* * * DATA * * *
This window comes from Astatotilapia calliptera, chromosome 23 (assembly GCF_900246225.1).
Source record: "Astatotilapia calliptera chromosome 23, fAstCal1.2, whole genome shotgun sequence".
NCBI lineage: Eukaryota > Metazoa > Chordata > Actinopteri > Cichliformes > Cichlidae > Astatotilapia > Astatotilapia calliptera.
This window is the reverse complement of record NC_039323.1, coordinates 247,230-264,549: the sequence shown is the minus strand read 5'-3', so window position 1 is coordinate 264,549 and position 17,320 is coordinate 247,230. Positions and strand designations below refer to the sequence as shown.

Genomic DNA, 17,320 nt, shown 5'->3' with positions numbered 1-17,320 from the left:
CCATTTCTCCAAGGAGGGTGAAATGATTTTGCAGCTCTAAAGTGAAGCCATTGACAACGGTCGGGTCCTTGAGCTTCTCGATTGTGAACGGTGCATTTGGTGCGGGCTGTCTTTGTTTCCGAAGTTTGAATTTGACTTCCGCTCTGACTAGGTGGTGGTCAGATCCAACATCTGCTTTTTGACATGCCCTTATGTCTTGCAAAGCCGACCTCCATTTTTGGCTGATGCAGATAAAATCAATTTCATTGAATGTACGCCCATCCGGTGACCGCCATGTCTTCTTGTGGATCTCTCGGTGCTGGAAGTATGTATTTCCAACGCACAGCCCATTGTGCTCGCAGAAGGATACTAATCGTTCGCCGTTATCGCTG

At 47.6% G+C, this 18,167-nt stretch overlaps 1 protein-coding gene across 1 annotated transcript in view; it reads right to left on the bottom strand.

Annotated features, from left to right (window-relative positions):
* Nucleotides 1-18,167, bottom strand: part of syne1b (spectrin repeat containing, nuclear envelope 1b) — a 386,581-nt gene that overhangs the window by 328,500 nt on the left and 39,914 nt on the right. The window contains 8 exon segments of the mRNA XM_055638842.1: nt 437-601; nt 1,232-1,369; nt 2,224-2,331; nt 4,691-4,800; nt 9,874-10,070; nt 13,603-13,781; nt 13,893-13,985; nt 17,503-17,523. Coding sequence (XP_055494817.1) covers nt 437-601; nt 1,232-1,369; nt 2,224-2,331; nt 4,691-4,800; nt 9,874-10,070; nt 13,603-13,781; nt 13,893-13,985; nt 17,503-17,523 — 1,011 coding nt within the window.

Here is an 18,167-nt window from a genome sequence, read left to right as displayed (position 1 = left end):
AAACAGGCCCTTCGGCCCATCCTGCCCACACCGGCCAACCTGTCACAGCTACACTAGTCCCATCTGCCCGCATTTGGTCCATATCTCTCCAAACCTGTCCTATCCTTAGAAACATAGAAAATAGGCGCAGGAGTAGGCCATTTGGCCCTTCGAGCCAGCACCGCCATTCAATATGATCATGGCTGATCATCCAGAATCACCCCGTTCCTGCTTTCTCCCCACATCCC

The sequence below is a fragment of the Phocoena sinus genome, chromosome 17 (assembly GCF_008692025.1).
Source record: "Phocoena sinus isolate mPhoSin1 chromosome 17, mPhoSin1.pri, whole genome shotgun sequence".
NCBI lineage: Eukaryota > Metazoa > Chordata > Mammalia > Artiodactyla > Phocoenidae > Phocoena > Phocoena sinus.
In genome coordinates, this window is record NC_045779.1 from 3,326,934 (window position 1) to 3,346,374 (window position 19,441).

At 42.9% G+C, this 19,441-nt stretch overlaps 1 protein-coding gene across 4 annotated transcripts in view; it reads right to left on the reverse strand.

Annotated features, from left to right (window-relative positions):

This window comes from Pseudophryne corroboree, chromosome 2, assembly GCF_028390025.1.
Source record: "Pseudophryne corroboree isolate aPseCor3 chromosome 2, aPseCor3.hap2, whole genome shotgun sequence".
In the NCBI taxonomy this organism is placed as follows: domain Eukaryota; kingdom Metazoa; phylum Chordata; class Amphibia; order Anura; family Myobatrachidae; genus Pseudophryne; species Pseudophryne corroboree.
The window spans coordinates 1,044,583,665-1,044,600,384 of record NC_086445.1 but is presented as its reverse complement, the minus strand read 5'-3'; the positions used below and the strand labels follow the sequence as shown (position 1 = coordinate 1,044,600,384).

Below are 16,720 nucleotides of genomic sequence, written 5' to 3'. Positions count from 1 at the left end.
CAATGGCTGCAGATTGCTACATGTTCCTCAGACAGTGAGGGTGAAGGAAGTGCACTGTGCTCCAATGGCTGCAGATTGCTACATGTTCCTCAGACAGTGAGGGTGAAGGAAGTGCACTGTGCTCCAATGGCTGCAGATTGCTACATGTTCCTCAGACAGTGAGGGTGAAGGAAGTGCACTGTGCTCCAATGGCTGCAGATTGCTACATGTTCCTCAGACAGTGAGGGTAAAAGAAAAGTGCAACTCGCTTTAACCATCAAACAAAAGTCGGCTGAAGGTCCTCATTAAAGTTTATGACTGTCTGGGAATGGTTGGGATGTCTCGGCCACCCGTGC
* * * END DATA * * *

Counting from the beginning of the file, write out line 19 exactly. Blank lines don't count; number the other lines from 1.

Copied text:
Source record: "Pseudophryne corroboree isolate aPseCor3 chromosome 2, aPseCor3.hap2, whole genome shotgun sequence".